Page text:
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SDG 9 & 11 and Telefonica

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“Essentially, understanding a company’s corporate culture is key to understanding its behaviour in relation to its sustainability. Basically the more transparent you are, the more trusted you will be. And it’s clear that the more sustainable you are, the more you will reduce your risk exposure in the market.” – Alberto Andreu, Head of CSR & Reputation for Telefónica

EMG recently caught up with Alberto Andreu, Head of CSR & Reputation for Telefónica, to find out more about his company’s journey…

Telefónica was recently ranked by Newsweek as one of the top 15 green companies in the world, with an excellent rating on transparency. What are the key milestones or pillars that a company has to have in place to be able to excel?

One of the key things to remember about Telefónica is that we began this sustainable journey some 12 years ago. This means we have been thinking, working and taking leadership on these issues for a much longer time than many other players in the market.

What we did at the outset was to identify where the risks which would affect our sustainability and reputation were in the company. This was a very important thing to do. We spent almost a year on this, creating a ‘risk map’ for the entire company: looking at strategy risk, marketing risk, operational risk, human resource risk and others.

In doing this, we realized that those risks that related to corporate reputation and corporate sustainability seemed to fall between a number of different departments. No single department was taking ownership for this risk; and when risk has no owner, you have a problem. This was a key discovery for us in turning around our thinking on sustainability.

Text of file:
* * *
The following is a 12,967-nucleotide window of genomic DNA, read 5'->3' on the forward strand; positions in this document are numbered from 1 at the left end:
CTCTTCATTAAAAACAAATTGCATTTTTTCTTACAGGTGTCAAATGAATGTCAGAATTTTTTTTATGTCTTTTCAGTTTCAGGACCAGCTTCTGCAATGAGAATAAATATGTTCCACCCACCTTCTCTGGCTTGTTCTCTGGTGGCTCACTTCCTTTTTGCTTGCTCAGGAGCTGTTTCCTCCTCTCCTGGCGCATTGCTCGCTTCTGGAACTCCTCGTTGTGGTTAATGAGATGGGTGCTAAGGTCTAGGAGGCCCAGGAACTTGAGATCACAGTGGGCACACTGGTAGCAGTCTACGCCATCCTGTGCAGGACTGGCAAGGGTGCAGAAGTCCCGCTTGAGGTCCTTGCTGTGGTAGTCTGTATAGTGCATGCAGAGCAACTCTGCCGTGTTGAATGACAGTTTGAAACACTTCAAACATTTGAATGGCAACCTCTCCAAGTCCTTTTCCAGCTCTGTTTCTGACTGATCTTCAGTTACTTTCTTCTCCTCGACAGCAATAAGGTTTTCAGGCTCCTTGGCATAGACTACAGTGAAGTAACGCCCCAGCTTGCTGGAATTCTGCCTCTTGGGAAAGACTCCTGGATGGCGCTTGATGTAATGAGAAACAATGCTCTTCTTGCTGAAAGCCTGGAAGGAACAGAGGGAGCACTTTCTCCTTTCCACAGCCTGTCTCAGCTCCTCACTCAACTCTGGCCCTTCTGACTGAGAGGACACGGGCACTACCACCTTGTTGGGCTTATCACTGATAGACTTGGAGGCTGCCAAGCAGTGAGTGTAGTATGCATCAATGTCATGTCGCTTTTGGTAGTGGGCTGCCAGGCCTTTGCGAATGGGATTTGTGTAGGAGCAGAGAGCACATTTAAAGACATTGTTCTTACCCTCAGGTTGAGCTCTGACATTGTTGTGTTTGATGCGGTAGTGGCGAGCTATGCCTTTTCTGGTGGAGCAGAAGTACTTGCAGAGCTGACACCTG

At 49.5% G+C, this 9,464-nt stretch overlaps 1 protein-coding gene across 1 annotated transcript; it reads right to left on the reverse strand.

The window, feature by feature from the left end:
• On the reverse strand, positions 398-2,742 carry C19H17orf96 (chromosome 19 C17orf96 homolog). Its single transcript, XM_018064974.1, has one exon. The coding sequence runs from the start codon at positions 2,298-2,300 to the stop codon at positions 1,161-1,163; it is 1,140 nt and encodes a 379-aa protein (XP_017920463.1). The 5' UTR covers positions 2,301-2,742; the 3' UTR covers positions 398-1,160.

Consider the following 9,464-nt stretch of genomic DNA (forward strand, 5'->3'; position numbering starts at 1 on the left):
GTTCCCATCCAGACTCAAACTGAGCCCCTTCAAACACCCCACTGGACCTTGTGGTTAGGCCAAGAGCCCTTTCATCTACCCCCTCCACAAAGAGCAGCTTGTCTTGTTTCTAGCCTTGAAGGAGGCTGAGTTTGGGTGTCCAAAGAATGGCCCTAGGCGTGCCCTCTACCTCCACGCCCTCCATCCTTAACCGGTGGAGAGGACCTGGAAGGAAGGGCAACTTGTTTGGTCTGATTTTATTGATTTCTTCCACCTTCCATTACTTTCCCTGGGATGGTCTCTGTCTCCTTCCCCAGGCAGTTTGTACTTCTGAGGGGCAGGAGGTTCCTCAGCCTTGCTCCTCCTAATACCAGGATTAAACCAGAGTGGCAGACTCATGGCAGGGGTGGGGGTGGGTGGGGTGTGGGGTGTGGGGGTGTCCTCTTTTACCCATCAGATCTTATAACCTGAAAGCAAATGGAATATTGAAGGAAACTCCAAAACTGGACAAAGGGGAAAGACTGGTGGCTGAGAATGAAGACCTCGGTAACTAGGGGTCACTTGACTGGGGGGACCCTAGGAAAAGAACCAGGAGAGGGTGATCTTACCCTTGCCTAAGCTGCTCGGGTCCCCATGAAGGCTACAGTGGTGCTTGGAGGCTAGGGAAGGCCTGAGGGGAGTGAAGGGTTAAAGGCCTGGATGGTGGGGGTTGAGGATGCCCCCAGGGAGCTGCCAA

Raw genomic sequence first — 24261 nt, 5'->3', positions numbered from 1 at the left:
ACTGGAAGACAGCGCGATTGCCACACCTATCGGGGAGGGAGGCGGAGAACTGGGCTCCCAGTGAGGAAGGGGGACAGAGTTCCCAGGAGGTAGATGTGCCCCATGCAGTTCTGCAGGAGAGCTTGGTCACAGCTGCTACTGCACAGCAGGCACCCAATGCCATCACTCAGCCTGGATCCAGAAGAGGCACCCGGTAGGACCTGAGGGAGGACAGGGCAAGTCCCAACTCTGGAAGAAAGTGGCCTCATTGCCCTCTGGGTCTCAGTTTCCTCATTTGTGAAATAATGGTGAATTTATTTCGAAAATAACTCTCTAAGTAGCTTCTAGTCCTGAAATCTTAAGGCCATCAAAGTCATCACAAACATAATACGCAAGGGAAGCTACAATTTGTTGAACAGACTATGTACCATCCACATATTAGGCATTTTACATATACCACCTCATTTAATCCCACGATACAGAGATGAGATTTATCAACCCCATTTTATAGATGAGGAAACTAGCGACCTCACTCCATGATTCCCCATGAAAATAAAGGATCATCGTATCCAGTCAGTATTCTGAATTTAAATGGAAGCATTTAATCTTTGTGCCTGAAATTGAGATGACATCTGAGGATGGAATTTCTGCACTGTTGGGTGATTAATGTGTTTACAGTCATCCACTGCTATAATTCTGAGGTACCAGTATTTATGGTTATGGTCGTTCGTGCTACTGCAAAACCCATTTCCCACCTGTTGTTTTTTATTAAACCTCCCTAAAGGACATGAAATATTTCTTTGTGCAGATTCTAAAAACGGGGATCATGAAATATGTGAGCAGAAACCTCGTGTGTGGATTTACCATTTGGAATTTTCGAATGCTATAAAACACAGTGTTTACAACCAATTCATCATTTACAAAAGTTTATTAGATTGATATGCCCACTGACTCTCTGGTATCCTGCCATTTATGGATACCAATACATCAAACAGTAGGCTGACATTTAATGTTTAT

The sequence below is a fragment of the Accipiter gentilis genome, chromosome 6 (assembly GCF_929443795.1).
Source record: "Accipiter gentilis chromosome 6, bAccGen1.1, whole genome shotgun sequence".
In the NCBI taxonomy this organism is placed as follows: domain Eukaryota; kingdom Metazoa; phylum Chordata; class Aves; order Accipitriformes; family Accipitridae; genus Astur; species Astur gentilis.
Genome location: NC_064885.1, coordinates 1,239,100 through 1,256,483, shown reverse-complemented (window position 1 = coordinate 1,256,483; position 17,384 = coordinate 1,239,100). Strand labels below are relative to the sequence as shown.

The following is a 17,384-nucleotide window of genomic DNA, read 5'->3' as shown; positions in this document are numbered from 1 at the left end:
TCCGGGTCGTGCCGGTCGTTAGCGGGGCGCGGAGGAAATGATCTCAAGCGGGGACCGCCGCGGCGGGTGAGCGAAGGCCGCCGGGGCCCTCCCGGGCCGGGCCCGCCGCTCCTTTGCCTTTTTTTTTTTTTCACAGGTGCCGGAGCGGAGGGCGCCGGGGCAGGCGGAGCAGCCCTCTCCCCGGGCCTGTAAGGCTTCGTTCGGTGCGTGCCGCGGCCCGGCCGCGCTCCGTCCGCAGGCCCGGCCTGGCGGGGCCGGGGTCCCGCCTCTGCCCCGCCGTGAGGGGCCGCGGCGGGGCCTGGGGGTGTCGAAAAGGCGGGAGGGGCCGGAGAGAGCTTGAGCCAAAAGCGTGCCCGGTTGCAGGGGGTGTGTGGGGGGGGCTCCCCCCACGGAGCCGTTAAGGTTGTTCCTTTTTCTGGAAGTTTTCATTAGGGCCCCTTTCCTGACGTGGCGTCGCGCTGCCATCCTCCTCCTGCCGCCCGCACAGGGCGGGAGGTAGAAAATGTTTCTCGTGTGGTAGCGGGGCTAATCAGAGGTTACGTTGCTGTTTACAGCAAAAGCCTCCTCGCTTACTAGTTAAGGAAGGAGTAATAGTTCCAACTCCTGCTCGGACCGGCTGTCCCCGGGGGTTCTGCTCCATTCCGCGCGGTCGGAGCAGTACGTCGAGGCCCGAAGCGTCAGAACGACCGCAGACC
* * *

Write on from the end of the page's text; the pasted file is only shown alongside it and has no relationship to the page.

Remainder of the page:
The second milestone was defining the company’s sustainability goals, and developing a global plan to communicate these internally. We defined our core pillars of sustainability in a report which became an important communication tool to show the comprehensive internal policy, internal procedure and internal auditing of our CSR activity. This was key to help us gain our reputation on transparency.

The third milestone came in 2006 when the Board of Directors created a committee, run by independent board members, to track and follow everything within the company relating to reputation and corporate sustainability. The fourth milestone was stakeholder engagement. We worked very closely with the CSR committee representatives so that we could continue to understand all the requirements of sustainability in order to further the improvement of our ongoing CSR reporting and policy development.

The fifth milestone came with the international recognition we received for our CSR activity. While we are a Spanish company, we are well aware that we are also a global company with locations across Europe and Latin America. Projects such as The Carbon Disclosure Project and our involvement with the UN Global Compact have been instrumental in our achieving these results.

Finally, in my mind the sixth most significant milestone for Telefónica has been what we are doing in relation to social innovation in business. We started our journey by identifying risk, but now we are trying to create social ecosystems to help the business create more partnerships.

Essentially, understanding a company’s corporate social culture is key to understanding its behaviour in relation to its sustainability. Basically the more transparent you are, the more trusted you will be. And it’s clear that the more sustainable you are, the more you will reduce your risk exposure in the market.

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